A series about LA chefs and the off-night food they love. Not too many places are holier for barbecue aficionados than Lockhart, Texas, a 30-minute drive south from Austin.
If that headline reads like a non sequitur, look at how segregation rules life for most of us, still, 60 years after Brown v.
Although Crumbs Bake Shop announced it’d be closing all its stores in July, investors swooped in at the last minute and announced more than half the cupcake chain’s locations would reopen beginning in September.
Scoping out single-vessel culture in Los Angeles, America's capital of laid-back food. "Americans are kind of presumptuous to assume that we own fried chicken," Roy Choi told the WSJ last year in a story about fried fowl.
Gluten-Free Is the New Normal. Get Over It. There’s a Slew of New Books, a Glossy Mag, Even a Pasta Truck!
A series about LA chefs and the low-cost food they love. Wes Lieberher runs the kitchens at the gastropub Beer Belly and its Philly-centric cousin Whiz, both in Koreatown.
In 2009 I got an email, kind of tentative in tone, from a TV production company, asking if I knew a lot about taco trucks in Oakland, California.
An occasional series about LA chefs and the low-cost food they love. Ori Menashe and Genevieve Gergis are the husband and wife team behind Bestia, a restaurant on the outskirts of LA’s Arts District with what Jonathan Gold calls some of the most purely Italian dishes in Los Angeles.
Scoping out single-vessel culture in Los Angeles, America's capital of laid-back food. In Studio City there is a series of blocks informally known as Sushi Row, which stretches along Ventura Boulevard and includes heavyweights Katsu-Ya and Asanebo.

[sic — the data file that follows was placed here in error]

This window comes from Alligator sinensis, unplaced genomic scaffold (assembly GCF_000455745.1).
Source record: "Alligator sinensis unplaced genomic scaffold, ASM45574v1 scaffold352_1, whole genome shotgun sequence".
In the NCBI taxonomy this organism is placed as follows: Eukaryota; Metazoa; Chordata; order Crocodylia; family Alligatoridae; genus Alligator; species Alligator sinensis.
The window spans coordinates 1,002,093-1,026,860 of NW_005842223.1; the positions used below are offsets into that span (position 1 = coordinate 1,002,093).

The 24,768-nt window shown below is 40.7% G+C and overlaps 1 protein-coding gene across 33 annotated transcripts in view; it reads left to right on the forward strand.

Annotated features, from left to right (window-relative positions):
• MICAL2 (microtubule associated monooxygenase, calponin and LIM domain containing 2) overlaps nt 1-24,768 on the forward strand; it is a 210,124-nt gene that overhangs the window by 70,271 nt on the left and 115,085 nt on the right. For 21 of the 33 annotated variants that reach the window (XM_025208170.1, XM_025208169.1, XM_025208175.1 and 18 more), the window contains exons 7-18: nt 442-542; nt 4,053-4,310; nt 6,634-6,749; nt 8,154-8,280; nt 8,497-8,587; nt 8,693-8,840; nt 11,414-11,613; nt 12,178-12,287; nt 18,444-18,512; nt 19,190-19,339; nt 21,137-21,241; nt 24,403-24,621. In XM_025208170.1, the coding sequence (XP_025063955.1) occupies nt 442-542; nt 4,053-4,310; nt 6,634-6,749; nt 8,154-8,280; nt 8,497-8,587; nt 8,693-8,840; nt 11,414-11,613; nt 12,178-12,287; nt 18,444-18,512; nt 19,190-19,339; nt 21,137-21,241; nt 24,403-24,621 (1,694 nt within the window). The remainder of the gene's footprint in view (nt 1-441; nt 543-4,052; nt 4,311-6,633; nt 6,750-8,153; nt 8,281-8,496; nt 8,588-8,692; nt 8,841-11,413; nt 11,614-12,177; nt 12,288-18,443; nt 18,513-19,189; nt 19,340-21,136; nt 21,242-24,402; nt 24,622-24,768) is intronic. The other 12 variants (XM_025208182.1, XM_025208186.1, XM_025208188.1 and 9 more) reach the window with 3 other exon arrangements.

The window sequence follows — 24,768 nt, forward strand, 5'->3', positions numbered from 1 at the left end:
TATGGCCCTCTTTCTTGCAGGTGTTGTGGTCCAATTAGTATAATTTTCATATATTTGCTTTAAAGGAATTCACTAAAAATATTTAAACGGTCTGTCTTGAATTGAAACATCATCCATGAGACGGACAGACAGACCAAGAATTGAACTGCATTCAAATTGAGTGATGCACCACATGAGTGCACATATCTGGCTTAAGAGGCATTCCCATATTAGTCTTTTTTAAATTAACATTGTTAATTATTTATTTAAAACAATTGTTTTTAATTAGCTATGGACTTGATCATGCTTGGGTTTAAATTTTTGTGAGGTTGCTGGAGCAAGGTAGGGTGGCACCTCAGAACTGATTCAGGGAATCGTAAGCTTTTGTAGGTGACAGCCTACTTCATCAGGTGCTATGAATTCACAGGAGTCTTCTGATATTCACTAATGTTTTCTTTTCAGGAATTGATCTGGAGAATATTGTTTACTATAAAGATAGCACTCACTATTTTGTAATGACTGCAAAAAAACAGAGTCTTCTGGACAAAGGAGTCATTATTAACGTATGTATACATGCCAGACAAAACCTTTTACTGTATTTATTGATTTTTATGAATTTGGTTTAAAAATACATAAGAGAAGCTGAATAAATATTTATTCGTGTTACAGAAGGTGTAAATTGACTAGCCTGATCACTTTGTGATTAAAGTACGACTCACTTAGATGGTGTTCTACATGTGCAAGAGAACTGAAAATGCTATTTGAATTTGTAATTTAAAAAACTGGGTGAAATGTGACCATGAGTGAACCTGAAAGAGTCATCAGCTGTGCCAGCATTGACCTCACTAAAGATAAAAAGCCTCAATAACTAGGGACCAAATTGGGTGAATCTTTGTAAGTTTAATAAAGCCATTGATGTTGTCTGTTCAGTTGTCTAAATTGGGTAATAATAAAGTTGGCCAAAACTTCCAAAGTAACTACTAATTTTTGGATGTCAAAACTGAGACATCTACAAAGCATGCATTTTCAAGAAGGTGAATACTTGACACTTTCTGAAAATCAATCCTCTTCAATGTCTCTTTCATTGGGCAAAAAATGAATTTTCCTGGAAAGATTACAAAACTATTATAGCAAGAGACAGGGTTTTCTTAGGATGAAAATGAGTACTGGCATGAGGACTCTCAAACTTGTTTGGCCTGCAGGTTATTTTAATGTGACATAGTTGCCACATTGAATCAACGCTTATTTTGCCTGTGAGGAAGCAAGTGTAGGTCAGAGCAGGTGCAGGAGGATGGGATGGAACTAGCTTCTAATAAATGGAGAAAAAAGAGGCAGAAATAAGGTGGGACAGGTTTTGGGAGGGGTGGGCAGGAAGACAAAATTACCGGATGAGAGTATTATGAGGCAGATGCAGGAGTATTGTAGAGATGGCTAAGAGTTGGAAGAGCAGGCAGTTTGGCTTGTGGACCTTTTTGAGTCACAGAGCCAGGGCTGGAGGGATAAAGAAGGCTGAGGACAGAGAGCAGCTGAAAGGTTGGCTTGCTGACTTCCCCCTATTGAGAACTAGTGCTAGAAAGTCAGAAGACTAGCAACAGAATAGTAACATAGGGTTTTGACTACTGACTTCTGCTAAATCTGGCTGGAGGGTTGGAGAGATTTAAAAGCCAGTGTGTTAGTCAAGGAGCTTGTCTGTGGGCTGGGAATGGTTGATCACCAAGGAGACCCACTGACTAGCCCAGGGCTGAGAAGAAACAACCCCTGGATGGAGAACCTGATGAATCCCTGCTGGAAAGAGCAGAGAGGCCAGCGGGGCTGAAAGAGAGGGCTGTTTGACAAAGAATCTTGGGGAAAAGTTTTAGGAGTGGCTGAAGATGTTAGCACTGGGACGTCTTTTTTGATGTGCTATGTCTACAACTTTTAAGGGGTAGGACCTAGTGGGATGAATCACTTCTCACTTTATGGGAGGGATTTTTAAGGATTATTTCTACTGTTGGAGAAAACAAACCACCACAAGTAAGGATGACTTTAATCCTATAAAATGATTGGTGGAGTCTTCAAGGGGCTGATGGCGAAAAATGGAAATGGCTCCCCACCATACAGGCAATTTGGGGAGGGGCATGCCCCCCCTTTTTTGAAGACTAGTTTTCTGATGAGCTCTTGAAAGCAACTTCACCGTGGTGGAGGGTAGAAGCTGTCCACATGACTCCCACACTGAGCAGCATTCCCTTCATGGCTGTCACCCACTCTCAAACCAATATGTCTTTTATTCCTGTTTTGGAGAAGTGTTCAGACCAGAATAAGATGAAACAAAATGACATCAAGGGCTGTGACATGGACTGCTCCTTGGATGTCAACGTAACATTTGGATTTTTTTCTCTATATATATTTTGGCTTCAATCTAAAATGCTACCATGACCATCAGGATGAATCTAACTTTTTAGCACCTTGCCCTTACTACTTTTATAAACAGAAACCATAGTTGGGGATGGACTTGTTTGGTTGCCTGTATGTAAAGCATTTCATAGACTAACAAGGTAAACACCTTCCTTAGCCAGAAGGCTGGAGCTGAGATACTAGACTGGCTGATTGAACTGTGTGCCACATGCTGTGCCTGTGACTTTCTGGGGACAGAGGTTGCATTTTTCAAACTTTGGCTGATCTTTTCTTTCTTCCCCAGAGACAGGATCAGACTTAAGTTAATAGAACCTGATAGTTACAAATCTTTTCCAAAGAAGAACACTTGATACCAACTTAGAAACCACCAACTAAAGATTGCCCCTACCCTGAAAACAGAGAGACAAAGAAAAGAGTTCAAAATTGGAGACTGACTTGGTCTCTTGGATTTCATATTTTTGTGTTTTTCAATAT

Scoping out single-vessel culture in Los Angeles, America's capital of laid-back food. Next to Daikokuya, a ramen shop in Little Tokyo known for its boiled bone marrow tonkotsu broth, is Marugame Monzo, another Japanese soup shop specializing in handmade udon, including crossover versions like sea urchin and cream.
There’s been a lot of buzz (nearly 400 comments over the past week) since we’ve posted our new moderation policy, which invites professional voices to contribute to CHOW Conversations, and though it may take a bit more time to find the right balance, we’re excited to welcome new voices to the Community, sharing the inside scoop on their corners of the industry.
A lot of hot sauces are amped up like the X Games, marketed as high-flying acts called "Crazy" Mother Pucker or Ass in Hell, full of shock value and aggressive masculinity.
Scoping out single-vessel culture in Los Angeles, America's capital of laid-back food. In my circle of friends, we think of Cactus Taqueria as the In-N-Out of Mexican food.
Get Jean-Christophe Henry talking about crêpes (this isn't difficult) and you'll learn a thing or two.
Hate to break it to you guys, but there’s more ways to dress a potato salad than either mayo or vinegar and bacon.
Manhattanites who've never tasted Georgian cooking have run out of excuses. Once available only to those who ventured into deepest Brooklyn, the rich, cheesy breads and other specialties of the former Soviet republic landed last year in the East Village at Oda House.
If you're looking to catch up on your booze news, check out this week’s Link posts from the CHOW Community.
Scoping out single-vessel culture in Los Angeles, America's capital of laidback food. Hero Shop is a sandwich venture by Eric Park of meat-centric Black Hogg.
Food writer Andrew Simmons explains how to keep the most clueless members of a shared dining excursion from making bad decisions for the group, with case studies from three restaurants in LA's Koreatown.
To me, “vegan” is a curse. Take away my ability to use bacon in every recipe and I just might cut you.